Monday, April 7, 2008

'i can see clearly now the rain is gone'

The recent rains meant there was a very short window when the paddy could be cut and stashed in piles for the ‘Tsunami’ as the large threshing machines are known to thresh. Due to this short cutting window, there was a shortage of labor to cut the paddy, and accordingly the rates charged went up significantly. Using contract labor to cut and heap in one area ran at about Rs7000/- per acre. The ‘Tsunami’ costs about Rs3000/- an hour, and roughly an acre can be threshed in an hour of the paddy is dry and longer if wet.

I used a small machine, about the size of a two-wheel tractor that cut the paddy and partially threshed into bags instead of getting people to cut and then using the ‘Tsunami’. This cost me Rs 6000/- an acre, but I had to then clean the threshed paddy using a borrowed tractor and blower, which is not necessary with the Tsunami which cleans also.

If I were to make a forecast, labor is going to be more costly and difficult in the future so the answer lies in one of the two machines currently available, namely the two wheeled Kubota that cuts and partially threshes and the other a combine harvester like Kubotas that cuts, threshes, and bags and is on chain tracks. The Tsunami will become obsolete in a few years, with the costs of labor spiraling even if there are people available to cut the paddy.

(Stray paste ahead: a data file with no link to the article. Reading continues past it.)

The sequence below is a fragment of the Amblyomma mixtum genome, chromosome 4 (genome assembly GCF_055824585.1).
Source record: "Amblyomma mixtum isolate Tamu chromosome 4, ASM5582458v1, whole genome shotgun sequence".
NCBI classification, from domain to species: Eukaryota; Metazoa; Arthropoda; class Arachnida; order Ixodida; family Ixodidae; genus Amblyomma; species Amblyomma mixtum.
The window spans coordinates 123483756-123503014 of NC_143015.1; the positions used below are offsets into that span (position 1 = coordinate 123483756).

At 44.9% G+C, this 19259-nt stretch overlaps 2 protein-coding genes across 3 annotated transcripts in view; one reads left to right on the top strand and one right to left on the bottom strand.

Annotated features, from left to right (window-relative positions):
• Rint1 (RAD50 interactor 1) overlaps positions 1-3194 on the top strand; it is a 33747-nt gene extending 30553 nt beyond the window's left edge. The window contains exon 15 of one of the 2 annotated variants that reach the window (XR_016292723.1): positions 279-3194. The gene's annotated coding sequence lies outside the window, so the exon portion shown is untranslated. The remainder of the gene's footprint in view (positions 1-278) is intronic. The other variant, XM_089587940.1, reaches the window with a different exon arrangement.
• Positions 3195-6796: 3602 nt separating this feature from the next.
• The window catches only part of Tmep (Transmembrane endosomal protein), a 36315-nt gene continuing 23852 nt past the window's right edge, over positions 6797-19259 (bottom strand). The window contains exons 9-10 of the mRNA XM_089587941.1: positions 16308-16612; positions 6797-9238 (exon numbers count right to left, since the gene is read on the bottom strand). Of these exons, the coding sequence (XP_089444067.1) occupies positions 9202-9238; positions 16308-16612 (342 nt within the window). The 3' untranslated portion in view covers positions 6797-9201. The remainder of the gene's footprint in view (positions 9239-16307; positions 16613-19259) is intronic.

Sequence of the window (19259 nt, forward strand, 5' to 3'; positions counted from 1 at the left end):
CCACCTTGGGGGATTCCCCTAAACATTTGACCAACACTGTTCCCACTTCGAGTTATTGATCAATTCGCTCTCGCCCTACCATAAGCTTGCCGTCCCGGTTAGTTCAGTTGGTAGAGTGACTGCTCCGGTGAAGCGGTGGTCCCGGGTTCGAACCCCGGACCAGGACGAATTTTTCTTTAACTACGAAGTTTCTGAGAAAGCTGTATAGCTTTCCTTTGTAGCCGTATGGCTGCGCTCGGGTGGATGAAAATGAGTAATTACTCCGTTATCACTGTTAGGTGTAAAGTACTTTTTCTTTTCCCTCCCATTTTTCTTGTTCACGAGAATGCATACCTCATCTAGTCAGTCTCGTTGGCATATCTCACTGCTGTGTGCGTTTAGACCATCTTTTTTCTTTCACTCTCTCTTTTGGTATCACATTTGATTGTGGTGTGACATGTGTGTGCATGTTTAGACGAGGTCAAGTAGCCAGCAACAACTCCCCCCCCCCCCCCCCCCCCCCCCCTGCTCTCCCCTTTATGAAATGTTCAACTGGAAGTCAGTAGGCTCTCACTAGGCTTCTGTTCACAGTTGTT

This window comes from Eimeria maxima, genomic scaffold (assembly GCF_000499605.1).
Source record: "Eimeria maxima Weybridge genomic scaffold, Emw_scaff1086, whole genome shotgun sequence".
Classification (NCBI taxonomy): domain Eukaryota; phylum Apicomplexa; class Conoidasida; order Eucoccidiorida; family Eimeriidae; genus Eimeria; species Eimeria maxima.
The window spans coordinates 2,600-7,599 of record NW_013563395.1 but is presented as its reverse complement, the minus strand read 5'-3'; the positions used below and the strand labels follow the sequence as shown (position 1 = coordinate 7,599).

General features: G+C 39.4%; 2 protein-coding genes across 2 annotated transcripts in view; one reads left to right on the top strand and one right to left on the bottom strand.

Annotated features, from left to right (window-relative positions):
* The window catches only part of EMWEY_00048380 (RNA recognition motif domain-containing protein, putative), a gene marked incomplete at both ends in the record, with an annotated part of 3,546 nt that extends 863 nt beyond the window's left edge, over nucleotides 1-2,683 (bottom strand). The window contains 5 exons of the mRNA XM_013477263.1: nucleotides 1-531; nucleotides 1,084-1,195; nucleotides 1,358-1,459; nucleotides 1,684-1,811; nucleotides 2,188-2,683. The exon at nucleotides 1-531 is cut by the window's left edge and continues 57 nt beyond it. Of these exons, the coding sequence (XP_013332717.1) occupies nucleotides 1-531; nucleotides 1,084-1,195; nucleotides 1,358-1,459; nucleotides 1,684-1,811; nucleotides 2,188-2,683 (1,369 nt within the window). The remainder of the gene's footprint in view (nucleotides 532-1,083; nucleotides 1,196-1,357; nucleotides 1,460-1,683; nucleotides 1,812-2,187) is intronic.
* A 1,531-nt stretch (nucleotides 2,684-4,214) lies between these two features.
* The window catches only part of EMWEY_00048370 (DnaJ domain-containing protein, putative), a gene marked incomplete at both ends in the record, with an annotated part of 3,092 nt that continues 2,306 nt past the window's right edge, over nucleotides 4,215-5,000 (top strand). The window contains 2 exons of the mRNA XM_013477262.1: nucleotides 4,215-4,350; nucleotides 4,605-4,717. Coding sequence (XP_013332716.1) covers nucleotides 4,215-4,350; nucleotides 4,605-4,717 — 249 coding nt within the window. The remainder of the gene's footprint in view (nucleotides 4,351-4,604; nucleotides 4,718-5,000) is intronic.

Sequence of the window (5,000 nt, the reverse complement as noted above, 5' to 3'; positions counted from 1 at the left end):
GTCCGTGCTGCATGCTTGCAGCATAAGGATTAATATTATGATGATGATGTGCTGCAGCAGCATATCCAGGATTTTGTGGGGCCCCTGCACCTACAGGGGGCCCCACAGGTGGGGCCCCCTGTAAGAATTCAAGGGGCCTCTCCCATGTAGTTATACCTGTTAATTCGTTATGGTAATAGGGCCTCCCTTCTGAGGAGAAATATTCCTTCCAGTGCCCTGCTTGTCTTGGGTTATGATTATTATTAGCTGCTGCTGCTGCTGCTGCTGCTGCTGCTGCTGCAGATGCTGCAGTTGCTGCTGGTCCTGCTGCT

The big combine harvesters are over Rs 3 million, so they will be gradually introduced into the market by the wealthier farmers, while the cheaper two wheeled cutting and threshing machines will become common.

In order to complement these smaller machines, and avoid the use of a tractor with the blower, ‘hulang gahanawa’ it would be appropriate to see someone come up with a small contraption, that can be fitted to a hand tractor instead of the current blower, where the paddy will be put in one end and the cleaned paddy come out at the other speeding up the cleaning job.

I don’t expect this to cost more than Rs 30,000, which can then be brought by the operator to clean, which currently is done not just with the tractor, and fitted fan, but with about 4 people assisting in the process and the attendant costs. I used this system within last few weeks so am speaking out of experience and expressing a wish to speed up and reduce the cleaning process. Let me know if there is such a unit and how I could obtain one.

1 comment:

Anonymous said...

Hello Raja, could you fix a fan to your two wheel tractor you bought? but looks like you might waste a lot of rice this way. Hope you had a good harvest.